# unique {base}

### Description

`unique`

returns a vector, data frame or array like `x`

but with duplicate elements/rows removed.

### Usage

unique(x, incomparables = FALSE, ...) ## S3 method for class 'default': unique((x, incomparables = FALSE, fromLast = FALSE, nmax = NA, ...)) ## S3 method for class 'matrix': unique((x, incomparables = FALSE, MARGIN = 1, fromLast = FALSE, ...)) ## S3 method for class 'array': unique((x, incomparables = FALSE, MARGIN = 1, fromLast = FALSE, ...))

### Arguments

- x
- a vector or a data frame or an array or
`NULL`

. - incomparables
- a vector of values that cannot be compared.
`FALSE`

is a special value, meaning that all values can be compared, and may be the only value accepted for methods other than the default. It will be coerced internally to the same type as`x`

. - fromLast
- logical indicating if duplication should be considered from the last, i.e., the last (or rightmost) of identical elements will be kept. This only matters for
`names`

or`dimnames`

. - nmax
- the maximum number of unique items expected. See
`duplicated`

. - ...
- arguments for particular methods.
- MARGIN
- the array margin to be held fixed: a single integer.

### Details

This is a generic function with methods for vectors, data frames and arrays (including matrices).

The array method calculates for each element of the dimension specified by `MARGIN`

if the remaining dimensions are identical to those for an earlier element (in row-major order). This would most commonly be used for matrices to find unique rows (the default) or columns (with `MARGIN = 2`

).

Note that unlike the Unix command `uniq`

this omits *duplicated* and not just *repeated* elements/rows. That is, an element is omitted if it is equal to any previous element and not just if it is equal the immediately previous one. (For the latter, see `rle`

).

Missing values are regarded as equal, but `NaN`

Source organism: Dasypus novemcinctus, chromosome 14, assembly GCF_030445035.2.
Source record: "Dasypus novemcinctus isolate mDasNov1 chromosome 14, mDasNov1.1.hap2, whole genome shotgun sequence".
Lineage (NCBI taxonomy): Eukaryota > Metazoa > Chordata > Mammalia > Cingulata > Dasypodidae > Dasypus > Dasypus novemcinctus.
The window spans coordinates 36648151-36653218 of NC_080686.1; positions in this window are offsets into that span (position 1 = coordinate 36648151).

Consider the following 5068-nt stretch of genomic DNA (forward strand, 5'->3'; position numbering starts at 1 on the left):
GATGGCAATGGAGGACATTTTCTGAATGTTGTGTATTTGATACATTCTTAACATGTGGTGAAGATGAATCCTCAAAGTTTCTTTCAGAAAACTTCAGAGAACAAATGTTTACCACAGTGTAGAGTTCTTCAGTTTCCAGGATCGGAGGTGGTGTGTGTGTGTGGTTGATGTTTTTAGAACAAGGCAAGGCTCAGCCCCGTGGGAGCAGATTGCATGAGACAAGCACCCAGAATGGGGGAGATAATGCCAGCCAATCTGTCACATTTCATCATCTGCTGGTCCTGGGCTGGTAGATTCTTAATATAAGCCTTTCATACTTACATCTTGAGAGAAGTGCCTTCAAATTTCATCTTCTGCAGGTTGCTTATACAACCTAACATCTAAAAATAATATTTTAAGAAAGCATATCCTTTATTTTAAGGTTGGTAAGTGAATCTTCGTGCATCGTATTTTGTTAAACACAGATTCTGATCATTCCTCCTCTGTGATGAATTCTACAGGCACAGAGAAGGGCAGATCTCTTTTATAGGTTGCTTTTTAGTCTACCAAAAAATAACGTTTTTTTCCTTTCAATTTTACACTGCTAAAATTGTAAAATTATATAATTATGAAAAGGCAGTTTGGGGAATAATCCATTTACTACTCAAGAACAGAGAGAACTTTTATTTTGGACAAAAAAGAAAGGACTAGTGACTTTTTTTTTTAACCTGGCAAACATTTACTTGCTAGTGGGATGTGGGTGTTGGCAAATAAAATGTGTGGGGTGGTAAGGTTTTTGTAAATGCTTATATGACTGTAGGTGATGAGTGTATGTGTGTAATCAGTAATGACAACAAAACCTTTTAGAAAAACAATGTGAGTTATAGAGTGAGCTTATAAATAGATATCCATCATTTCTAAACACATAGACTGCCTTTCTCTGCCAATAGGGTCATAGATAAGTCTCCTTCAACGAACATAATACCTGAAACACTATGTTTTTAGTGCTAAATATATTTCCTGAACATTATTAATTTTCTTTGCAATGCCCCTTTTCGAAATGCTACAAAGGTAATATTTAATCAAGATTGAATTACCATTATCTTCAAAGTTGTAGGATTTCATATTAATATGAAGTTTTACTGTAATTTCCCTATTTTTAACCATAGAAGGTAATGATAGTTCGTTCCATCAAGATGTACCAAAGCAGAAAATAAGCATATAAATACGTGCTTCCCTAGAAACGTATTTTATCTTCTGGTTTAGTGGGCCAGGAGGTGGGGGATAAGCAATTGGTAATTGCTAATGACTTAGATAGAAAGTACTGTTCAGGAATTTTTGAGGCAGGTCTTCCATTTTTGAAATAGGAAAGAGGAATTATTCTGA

is not equal to `NA_real_`

. Character strings are regarded as equal if they are in different encodings but would agree when translated to UTF-8.

Values in `incomparables`

will never be marked as duplicated. This is intended to be used for a fairly small set of values and will not be efficient for a very large set.

When used on a data frame with more than one column, or an array or matrix when comparing dimensions of length greater than one, this tests for identity of character representations. This will catch people who unwisely rely on exact equality of floating-point numbers!

Character strings will be compared as byte sequences if any input is marked as `"bytes"`

.

### Values

For a vector, an object of the same type of `x`

, but with only one copy of each duplicated element. No attributes are copied (so the result has no names).

For a data frame, a data frame is returned with the same columns but possibly fewer rows (and with row names from the first occurrences of the unique rows).

A matrix or array is subsetted by `[, drop = FALSE]`

, so dimensions and dimnames are copied appropriately, and the result always has the same number of dimensions as `x`

.

### Warning

Using this for lists is potentially slow, especially if the elements are not atomic vectors (see `vector`

) or differ only in their attributes. In the worst case it is O(n^2).

### References

Becker, R. A., Chambers, J. M. and Wilks, A. R. (1988) *The New S Language*. Wadsworth & Brooks/Cole.

### See Also

`duplicated`

which gives the indices of duplicated elements.

### Examples

Documentation reproduced from R 3.0.2. License: GPL-2.